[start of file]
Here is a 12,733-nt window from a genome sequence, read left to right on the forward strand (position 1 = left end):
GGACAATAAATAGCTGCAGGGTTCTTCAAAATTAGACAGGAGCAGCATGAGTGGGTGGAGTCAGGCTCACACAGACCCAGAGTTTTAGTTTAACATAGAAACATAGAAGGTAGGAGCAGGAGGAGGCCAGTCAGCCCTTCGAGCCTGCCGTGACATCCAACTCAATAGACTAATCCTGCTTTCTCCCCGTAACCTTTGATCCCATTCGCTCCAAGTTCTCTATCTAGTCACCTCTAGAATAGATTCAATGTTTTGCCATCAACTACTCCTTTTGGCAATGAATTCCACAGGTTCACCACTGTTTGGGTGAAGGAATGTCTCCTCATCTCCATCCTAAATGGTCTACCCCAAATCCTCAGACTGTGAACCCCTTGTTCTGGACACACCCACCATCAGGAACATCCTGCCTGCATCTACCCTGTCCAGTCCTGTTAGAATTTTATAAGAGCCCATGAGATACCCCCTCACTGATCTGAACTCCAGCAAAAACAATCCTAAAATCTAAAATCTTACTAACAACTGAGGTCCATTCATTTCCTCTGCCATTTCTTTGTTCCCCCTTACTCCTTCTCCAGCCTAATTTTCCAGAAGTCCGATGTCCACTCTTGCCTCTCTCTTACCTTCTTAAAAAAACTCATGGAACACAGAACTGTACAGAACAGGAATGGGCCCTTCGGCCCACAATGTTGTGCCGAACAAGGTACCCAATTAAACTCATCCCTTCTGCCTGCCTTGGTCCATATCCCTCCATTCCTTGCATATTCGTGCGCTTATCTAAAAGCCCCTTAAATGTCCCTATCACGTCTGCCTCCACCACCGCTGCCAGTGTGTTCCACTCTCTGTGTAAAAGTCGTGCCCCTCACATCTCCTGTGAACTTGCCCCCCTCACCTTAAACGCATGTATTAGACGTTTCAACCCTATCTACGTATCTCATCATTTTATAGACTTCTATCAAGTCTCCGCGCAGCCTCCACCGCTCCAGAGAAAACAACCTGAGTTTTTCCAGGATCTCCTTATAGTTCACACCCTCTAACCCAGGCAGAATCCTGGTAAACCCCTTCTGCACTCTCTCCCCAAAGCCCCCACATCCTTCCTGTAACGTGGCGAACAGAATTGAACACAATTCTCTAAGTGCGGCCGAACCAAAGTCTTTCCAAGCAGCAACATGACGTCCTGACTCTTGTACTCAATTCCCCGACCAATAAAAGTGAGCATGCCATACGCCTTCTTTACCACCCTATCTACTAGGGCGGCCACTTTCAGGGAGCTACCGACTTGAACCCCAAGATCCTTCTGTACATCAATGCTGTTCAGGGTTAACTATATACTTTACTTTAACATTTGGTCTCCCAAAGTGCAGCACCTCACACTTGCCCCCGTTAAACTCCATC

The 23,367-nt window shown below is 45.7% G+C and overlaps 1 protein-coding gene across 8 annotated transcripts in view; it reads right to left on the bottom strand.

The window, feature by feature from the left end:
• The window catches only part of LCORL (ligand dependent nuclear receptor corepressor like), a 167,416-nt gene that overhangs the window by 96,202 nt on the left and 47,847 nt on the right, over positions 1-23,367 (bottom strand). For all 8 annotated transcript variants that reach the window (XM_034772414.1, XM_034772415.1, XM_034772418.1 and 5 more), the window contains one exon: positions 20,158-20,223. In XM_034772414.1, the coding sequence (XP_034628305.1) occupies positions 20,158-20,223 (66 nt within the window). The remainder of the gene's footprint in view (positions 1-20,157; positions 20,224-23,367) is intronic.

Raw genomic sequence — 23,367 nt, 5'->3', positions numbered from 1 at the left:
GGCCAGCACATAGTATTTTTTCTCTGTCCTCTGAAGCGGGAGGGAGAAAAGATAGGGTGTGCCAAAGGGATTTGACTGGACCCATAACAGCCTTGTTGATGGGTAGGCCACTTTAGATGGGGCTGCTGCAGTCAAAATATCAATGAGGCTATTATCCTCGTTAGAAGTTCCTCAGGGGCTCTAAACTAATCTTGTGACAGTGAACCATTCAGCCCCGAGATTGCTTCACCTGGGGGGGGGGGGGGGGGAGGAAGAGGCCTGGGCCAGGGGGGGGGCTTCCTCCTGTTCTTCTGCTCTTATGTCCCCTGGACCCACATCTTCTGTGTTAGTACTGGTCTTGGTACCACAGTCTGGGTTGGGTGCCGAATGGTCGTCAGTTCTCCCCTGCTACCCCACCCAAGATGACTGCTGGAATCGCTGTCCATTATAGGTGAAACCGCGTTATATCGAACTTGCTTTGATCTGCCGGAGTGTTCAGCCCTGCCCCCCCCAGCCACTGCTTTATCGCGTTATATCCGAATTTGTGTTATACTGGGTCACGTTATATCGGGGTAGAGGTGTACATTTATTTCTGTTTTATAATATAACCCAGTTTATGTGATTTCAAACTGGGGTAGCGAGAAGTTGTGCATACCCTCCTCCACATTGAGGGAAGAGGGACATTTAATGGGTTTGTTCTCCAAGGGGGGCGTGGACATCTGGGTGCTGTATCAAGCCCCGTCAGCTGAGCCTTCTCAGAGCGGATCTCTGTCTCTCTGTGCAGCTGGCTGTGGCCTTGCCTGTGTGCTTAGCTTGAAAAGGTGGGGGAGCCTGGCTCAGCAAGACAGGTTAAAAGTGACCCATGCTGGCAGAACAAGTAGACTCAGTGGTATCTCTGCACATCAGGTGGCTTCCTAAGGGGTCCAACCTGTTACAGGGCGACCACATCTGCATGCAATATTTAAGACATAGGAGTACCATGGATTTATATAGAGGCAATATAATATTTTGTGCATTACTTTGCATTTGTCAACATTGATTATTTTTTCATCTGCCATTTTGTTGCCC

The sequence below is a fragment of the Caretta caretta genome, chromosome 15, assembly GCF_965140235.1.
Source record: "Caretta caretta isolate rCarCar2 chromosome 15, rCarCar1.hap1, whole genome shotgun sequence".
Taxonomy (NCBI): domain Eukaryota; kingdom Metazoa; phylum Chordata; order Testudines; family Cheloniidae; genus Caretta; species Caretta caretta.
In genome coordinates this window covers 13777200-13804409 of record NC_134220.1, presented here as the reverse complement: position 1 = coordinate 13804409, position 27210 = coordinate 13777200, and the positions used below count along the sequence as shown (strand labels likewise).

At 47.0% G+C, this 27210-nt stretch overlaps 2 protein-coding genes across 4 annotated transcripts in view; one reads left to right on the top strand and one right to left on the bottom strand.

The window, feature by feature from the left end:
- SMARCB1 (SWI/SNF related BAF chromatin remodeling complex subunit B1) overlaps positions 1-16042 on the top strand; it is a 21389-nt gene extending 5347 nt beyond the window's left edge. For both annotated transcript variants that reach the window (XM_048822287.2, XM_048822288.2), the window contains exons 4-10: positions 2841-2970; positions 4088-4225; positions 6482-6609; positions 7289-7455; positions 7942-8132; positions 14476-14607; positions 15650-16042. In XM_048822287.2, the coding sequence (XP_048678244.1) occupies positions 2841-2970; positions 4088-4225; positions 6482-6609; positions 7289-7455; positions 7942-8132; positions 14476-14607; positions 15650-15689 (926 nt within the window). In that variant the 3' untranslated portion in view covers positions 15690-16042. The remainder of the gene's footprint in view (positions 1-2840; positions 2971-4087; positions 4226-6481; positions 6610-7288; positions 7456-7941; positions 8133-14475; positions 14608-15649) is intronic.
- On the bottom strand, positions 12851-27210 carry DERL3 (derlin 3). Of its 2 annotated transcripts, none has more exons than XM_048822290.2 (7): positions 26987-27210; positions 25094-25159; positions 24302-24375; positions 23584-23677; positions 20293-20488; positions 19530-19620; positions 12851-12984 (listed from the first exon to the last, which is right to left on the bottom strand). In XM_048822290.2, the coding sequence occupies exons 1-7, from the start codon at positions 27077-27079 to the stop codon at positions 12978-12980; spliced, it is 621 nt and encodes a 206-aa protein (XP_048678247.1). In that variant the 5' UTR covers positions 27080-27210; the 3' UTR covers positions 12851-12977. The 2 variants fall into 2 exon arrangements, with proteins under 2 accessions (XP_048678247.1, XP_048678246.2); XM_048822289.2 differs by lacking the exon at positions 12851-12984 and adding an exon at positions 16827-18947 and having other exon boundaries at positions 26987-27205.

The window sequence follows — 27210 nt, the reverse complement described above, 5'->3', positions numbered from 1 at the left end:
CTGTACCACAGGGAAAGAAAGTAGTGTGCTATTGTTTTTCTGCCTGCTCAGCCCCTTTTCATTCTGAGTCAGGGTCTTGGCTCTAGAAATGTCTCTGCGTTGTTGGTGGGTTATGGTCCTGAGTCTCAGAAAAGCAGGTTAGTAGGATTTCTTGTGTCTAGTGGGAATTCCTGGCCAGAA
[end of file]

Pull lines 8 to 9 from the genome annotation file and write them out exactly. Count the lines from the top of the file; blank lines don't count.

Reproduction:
The sequence below is a fragment of the Caretta caretta genome, chromosome 15, assembly GCF_965140235.1.
Source record: "Caretta caretta isolate rCarCar2 chromosome 15, rCarCar1.hap1, whole genome shotgun sequence".